Writing Outside Your Niche: Tips for Researching and Writing Clear Content
Any seasoned freelance writer will advise you to venture outside your comfort zone. Tackling unfamiliar topics will round out your experience and increase your earning potential.
Why Consider Writing Outside Your Niche?
There’s nothing wrong with having a niche. If you’re an expert on medieval wedding customs or ukulele classics, you’re bound to build a cult following and earn money. However, limiting yourself to one niche is a little like saying you’ll never date anyone with green eyes. It’s like turning up your nose at zucchini noodles before you’ve tried them. Increase your earnings with the following tips on expanding your horizons. It might just be time to consider writing outside your niche.
Don’t Limit Yourself
Let’s say that Scandinavian art history is your thing. That’s a great niche, but don’t be too hasty to scroll away from roofing assignments. Even roof shingles can be intriguing when your rent is due.
What’s more, content that’s completely outside your wheelhouse might be in hot demand. If you’re not interested in HVAC, recycling or cutting-edge software, pretend that you are. You’ll be pleasantly surprised when you learn something new and earn money all at the same time.
In other words, go ahead and and embrace that uncomfortable feeling when you write outside your niche. That green-eyed new neighbor could be your soulmate. Zucchini noodles could transform your life. Roofing content could be interesting and highly lucrative. You’ll never know unless you try.
Approach an unfamiliar topic in baby steps. Choose an assignment with a manageable word count that calls for general, easy-to-find information. It should target average consumers rather than experts.
“Five Questions to Ask When Choosing a Roofer” is a good example. Get your feet wet before you dive into “Saltbox or Jerkinhead? 80 Roof Styles Explained.”
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Choose Quality Sources
If you search “roofing” on the internet, you’ll get close to 200 million results. Here are some tips on being selective:
- First, check dates. It’s discouraging to write 600 words on the latest materials only to realize that your source article was written in 1997.
- Look for authoritative sources. Industry leaders, respected publications, government agencies and universities are good bets.
For example, epa.gov, energystar.gov and nrca.net — the website of the National Roofing Contractors Association — are excellent resources for roofing. For career information, the Bureau of Labor Statistics at bls.gov is a gold mine. Harvard.edu publishes studies on a surprising range of topics.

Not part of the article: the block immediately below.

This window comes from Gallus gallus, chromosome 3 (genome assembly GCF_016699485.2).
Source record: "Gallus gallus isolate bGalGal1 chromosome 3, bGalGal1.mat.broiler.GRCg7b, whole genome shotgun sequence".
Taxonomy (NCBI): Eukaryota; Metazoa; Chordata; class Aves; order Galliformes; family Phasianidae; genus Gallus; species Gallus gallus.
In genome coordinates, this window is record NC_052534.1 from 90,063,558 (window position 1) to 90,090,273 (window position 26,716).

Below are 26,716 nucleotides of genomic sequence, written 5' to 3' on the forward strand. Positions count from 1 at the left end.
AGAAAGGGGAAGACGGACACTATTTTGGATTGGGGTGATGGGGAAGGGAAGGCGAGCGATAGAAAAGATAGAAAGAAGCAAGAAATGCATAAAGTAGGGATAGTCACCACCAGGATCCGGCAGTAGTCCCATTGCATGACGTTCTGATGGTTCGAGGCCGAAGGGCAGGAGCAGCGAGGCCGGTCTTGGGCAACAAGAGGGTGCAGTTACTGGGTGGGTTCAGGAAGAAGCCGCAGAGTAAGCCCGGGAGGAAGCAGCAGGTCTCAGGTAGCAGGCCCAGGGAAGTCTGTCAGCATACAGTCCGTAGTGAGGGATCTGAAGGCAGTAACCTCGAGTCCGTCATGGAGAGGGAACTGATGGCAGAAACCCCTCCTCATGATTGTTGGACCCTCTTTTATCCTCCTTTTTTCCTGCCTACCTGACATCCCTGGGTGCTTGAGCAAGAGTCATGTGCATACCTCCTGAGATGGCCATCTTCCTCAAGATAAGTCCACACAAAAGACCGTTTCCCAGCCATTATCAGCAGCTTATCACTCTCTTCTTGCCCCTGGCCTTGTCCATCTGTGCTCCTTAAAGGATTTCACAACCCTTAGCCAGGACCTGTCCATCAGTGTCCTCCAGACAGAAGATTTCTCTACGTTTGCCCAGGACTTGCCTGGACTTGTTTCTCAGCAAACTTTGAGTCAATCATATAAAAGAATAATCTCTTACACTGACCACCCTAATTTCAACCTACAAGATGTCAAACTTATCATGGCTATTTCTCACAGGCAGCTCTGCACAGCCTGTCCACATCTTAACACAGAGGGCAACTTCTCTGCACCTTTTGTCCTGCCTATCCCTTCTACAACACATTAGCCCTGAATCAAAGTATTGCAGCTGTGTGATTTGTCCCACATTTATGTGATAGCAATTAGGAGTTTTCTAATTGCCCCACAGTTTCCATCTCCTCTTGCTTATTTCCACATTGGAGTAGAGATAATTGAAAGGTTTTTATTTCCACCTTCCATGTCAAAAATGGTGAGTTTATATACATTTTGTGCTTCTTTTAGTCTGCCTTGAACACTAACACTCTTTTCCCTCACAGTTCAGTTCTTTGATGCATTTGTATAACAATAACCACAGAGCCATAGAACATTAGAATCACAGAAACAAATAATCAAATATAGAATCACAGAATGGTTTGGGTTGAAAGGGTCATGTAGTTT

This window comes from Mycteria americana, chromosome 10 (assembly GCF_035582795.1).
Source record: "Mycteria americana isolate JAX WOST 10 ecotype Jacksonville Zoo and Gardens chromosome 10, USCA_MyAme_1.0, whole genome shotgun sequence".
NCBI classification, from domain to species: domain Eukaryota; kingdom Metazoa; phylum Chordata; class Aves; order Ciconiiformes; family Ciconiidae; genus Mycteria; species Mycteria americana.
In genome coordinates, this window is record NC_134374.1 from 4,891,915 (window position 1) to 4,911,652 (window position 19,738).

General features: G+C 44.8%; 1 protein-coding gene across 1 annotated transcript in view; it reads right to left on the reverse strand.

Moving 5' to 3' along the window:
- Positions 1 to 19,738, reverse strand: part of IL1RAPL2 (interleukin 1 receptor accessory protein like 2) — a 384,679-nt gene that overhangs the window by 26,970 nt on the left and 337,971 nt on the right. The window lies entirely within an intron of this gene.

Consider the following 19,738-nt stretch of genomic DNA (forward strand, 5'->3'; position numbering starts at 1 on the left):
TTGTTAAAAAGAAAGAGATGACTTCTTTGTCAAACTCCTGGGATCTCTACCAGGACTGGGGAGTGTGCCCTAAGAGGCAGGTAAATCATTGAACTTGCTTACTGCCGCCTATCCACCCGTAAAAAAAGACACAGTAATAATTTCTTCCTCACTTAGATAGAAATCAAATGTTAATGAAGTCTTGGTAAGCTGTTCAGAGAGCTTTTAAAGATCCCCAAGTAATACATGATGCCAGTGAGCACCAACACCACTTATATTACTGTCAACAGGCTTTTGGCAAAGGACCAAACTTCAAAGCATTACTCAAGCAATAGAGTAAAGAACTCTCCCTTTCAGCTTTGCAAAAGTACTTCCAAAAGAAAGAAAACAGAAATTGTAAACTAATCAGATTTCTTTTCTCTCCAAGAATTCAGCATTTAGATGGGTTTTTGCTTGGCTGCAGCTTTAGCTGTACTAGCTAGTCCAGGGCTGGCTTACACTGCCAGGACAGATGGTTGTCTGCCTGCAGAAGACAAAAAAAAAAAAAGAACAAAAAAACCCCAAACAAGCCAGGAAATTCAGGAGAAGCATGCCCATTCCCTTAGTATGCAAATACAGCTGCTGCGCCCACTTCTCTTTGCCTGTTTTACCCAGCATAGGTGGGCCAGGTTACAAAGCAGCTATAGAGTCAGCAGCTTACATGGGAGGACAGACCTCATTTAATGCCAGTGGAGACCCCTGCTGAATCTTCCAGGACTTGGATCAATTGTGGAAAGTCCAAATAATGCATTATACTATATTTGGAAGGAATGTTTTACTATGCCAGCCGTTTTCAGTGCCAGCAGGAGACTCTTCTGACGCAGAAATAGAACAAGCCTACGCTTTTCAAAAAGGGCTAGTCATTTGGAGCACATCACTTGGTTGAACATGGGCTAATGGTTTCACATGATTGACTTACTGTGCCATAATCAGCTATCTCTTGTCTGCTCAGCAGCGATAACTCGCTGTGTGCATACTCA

- Even if you’re just doing research and challenging yourself to write outside your niche, be careful with company websites and blogs. Some are helpful, but use discretion. Has the roofer been in business for a while? Does the company belong to industry associations? Are there glowing customer testimonials?
Take care with affiliate bloggers as well. They earn a commission on sales of products they endorse. Make sure that the experts back up their advice.
- As a freelance writer, let integrity guide you. Question everything. If you find only one source that claims it’s a good idea to install new shingles on top of old ones, that source is probably wrong.
Spreading misinformation makes Textbroker look bad. It makes you look bad. If something raises red flags in your mind, investigate.
Invest Time In Research
Doing some homework up front pays off in the long run. Don’t skip these steps when you’re starting to write outside your niche:
- Read a handful of quality articles that cover the basics. Why is roof maintenance important? How does roofing enhance curb appeal and increase home value? How long should a roof last?
- Compare articles. Look for facts on which all the experts agree. Make note of bullet points or emphasized text.
- Bookmark good resources that have links to more in-depth information. They’ll come in handy as you get more comfortable writing on various aspects of a topic.
- For easy reference, create folders organized by subject matter.
Once you have the basics of a topic down, you’ll have less research to do going forward. You can touch on the fundamentals but focus on the specifics of each assignment.
Make An Outline
By this time, your head is most likely bursting with new knowledge. That doesn’t mean you have to use it all.
To avoid going off on rabbit trails, make an outline. Let the order title, target audience and requested keywords dictate your content and layout. If the title is “Best Roofs for Cold Climates,” then you needn’t cover roofing scams in detail.
Know Your Limitations
While you shouldn’t limit yourself, you should know your limitations. Some clients expect professional-quality articles on finance, disease, law or engineering. There’s no shame in passing on an order if you know that you’re in over your head.
Just keep building on your knowledge in a wide range of topics. Before long, you’ll be an expert in lots of different niches.
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